Newspaper Page Text
I THE OGDEN STANDARD, OGDEN. UTAH. WEDNESDAY, DECEMBER 17, 1913 5 H
XMAS SPECIAL I
$50 DISCOUNT ON PLAYERS
THIS WEEK ONLY
Our complete line of Player Pianos on special sale,
1 This is your opportunity to furnish your home with
a nice player OLD INSTRUMENTS TAKEN IN
EXCHANGE. Liberal erms on balance.
GLEN BROS. PIANO CO.
2472 Hudson Ave.. Ogden. Utah.
I STORE OPEN EVENINGS
Ogden and Salt Lake City
East and Return.
St. Louis. Mo ... M .mi
Kansas (.'It y. Mo (40.00
K Chicago. Ill
St Paul. Minn 53 50
Peoria. Ill 55 1(J
m Memphis, Tenn $5
Proportionately Low Fares to Man;
Dates of Sale December 20th
y and '.'2nd
r Return Limit. 90 days In addition
to dale of sale Stopoverj permit
ted. For Further Information Address
B B. LEIS.
( I .-n'-r;i 1 Affn .
iK Atchison, Topeka A; S ina F R'
231 .ludg Building.
1 Telephone Wasatch 1123
& Salt Lake Cltj. Utah
I GETS SEED FROM JAPAN
J F'rovo. Dec. 16. G J. Carpenter has
received an order for $ 45u worth of
(ardon seeds from Yokohama, Japan.
I v Inch is believed to be the first or
I der for seeds from the Flowery Klnc
I doni to come to Utah. The seeds
crdered are mostly onions and
OUT OF EASY REACH
When your money is deposit
ed In a savings account It does
not always tempt you to fritter
it awav for non-essentials, yet
It Is where 7011 can get It when
ever you need It. It works for
yon regularly Sundays and
week days, three hundred and
dnvs In thp year, and
draws liberal Interest.
Don t put .ff the start; come
In tomorrow and let us enter
your nemc on our long list of
I Mr. Edison's
I New Disc Phonograph
Come in and hear this new
lA V macnine-
tgA SUPERB TONE, QUALITY, NO
m I rwU"H NEEDLES.
m WWif After 20 ycars Mr Edlson has
WjgJll made this machine
A complete line of bicycles.
Sweaters. Skates. Game Boards,
fi ! L' Tricycles. Boxing Gloves. Striking
jBL Bags. Air Rifles and Footballs.
1 have the goods that appeal to the Young American.
PROUDFIT SPORTING GOODS CO.
i 351-353 24th St.
Mil TIMBERS 1
FROM II RESERVES
A.I present nil mining timbers foi
temporary use in the Glrouz and Vet
eran mines of the Ely district an
I supplied from the Nevada national
I lorest. according to Supervisor G C
l Thompson, now In Ogden. This Is)
I the present almost exclusive demand
for Nevada forest timber, and from
jfle to ten operators nave been en
gaged in the timber business ol
, furnishing mine props, which has been
! more brisk during the past two years
i than formerly.
'Present cutting Is in the SchHI
creek ranM- on the Duck creek wa
tershed. back of McGilt, and the tim
I her Is Engelmann spruce and balsam
with a small amount of fir." said Mr
"The trees taken are from ten to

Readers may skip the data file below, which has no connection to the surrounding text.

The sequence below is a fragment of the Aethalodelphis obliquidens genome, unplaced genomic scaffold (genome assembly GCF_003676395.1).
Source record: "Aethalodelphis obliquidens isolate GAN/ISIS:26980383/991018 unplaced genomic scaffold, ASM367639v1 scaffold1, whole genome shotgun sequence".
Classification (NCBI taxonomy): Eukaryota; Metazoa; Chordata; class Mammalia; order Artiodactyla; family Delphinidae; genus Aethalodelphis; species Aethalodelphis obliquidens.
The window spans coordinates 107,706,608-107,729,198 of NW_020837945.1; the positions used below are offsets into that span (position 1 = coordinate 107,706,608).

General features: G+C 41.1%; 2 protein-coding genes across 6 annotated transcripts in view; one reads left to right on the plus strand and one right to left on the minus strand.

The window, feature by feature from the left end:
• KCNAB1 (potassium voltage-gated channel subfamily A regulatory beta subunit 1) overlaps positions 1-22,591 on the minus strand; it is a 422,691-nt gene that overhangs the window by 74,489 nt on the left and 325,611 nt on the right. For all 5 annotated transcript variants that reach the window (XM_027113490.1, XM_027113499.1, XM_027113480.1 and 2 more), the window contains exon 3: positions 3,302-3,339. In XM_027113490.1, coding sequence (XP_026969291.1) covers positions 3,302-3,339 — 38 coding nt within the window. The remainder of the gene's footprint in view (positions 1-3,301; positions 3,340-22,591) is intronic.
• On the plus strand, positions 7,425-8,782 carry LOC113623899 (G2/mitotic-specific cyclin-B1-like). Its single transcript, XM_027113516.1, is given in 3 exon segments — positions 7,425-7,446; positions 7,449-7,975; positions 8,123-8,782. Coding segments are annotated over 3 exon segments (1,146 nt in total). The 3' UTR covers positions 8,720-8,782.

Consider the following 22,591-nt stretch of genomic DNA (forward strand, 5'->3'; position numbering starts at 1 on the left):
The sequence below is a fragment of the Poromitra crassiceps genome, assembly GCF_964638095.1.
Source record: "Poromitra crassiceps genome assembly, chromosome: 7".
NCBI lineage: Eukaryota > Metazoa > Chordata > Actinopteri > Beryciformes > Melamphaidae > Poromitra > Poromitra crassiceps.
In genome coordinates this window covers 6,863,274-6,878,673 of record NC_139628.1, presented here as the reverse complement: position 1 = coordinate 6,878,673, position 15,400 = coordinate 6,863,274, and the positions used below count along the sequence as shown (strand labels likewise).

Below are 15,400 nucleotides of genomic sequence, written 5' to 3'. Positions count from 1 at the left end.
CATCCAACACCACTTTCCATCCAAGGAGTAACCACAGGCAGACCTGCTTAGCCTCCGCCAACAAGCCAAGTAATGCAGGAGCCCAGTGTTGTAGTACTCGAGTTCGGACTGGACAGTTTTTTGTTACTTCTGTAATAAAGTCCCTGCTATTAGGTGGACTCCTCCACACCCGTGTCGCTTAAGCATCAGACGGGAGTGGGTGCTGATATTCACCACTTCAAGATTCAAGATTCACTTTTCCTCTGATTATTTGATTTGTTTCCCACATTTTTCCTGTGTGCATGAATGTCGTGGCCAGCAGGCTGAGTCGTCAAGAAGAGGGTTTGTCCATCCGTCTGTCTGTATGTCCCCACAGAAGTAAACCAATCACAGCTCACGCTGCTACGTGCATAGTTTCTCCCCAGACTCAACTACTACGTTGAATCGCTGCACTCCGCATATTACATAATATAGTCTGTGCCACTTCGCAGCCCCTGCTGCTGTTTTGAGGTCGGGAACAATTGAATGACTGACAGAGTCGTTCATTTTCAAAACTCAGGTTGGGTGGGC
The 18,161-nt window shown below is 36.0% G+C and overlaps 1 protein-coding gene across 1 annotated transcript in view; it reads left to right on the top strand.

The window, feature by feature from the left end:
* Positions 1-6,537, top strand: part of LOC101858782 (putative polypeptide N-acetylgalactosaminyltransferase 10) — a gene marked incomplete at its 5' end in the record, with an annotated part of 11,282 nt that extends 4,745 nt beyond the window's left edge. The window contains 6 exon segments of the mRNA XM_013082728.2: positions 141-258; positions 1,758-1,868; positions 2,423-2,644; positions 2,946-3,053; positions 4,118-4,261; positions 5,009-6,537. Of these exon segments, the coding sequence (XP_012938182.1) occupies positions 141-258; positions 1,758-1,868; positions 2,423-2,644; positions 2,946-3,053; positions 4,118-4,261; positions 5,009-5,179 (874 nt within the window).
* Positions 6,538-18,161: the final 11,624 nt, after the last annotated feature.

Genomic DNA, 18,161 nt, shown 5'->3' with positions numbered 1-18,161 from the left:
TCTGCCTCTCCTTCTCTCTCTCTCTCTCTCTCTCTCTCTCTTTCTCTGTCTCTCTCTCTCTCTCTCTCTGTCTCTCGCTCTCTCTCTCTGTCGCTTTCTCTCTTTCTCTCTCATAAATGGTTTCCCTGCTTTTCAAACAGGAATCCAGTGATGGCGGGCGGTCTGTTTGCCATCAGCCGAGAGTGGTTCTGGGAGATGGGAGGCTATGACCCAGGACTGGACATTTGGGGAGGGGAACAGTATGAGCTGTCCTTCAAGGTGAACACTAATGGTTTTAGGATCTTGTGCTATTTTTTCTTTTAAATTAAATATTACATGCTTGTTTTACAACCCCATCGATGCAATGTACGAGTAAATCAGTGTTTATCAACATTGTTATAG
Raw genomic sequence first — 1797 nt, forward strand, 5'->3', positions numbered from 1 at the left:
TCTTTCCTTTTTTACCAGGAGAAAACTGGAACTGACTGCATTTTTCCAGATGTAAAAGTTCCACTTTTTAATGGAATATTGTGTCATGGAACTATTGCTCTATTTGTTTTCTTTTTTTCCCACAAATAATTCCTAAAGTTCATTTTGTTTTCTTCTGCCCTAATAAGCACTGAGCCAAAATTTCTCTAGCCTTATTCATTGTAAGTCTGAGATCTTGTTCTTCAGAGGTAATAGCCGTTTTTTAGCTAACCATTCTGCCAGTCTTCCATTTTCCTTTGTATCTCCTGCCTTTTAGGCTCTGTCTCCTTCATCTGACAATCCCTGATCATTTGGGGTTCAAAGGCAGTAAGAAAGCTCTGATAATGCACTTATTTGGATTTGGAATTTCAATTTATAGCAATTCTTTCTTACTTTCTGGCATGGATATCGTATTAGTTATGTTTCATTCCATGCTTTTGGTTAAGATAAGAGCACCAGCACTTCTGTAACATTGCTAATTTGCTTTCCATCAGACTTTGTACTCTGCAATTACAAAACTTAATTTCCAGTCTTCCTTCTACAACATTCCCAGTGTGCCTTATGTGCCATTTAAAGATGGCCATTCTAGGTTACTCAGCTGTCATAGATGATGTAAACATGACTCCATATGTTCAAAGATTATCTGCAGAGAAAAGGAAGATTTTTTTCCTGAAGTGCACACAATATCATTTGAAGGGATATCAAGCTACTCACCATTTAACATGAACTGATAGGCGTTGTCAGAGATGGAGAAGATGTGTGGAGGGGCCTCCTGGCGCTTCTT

fourteen inches In diameter and the
i timber Is utilized down to six Inches
If suificlent length remains, It is utll
ized for lagging. The props are hauled
from twenty to twenty-five miles to
McGlll. where they are framed and
I transported to the mines above Ely
by the company's ore train The
; timber of desfrable size for props
I will be taken within the next two
; vears from the forest tributary to Mc
The impression Is prevalent with
tome that the ranges of Nevada are
J Inferior to those elsewhere. while as i
' a matter of fact the stock turned ofl
' from the Nevada forest compares J
most favorably with that grazed on
the better known ranges of the dis
tni i During the past fall approxi
mately 17,000 spring lambs were ship
ped from Ely to the eastern markets,
most oi which topped the market. Ol
some 10,000 shipped by the Adams ec
McGlll company, consisting chiefly of
black-faced lambs the average weight
at loading was eighty-two pounds,
showing a shrinkage of but (out
poundf, despite the long shipment
when placed on the Omaha and Chi
cago markets, which they topped by
15 ents. This good show ing Is due
partly to the hardiness of the bla k
faeed stock, and partly to the good
qualities of the forage afforded by
Similar conditions obtain in the
case of cattle, since a shipment of
steers consisting of several carloads
which were placed on the Portland
market averaged better than 1230
pounds per head and topped the mar
ket for that day. These were range
stock, but were fed mixed wild hay
and alfalfa last winter, being put on
the market In May "
LOPEZ. TIE BANDIT
Members of the senior class of the
Ogden High school yesterday after
noon presented, In burlesque form, a
scene from the drama which has been
enacted by the bandit Rafael Lopez
and the officers of Salt Lake county
during the past few weeks. They
also went farther than the aforemen
tioned officers, and killed the bandit,
who tield In his tightly clenched band
a message containing the words
"Come to the Senior dance Friday,'
The stage was set In the auditori
um with some chairs covered with
canvnt representing the Andy inclin.
on Ihe other side of which was a
barrel, representing stope No. 7. Ar
thur Perkins, as Lopez, was first on
the scene and carried weapons con
slating of two knifes, a shotgun and
several belts of cartridges. He went
down the Incline, and soon after the
officers arrived on the scene They
called to him to surrender but re
ceived no reply. They then threw
some firecrackers representing dyna
mite Into stope No. 7, and. as the
i sinoke lifted, they heard a noise com
ing from the direction of the Incline.
I and turned their attention to that part
I of the scene After talking the mat
I ter over they decided to get him to
I come out by appealing to his hunger
j ;uid one of them thrust a loaf of bread
fixed on the end of a gun. into the in
cline A moment later the bandit
came out with his teeth in the bread.
battle ensued and Lopez wns pui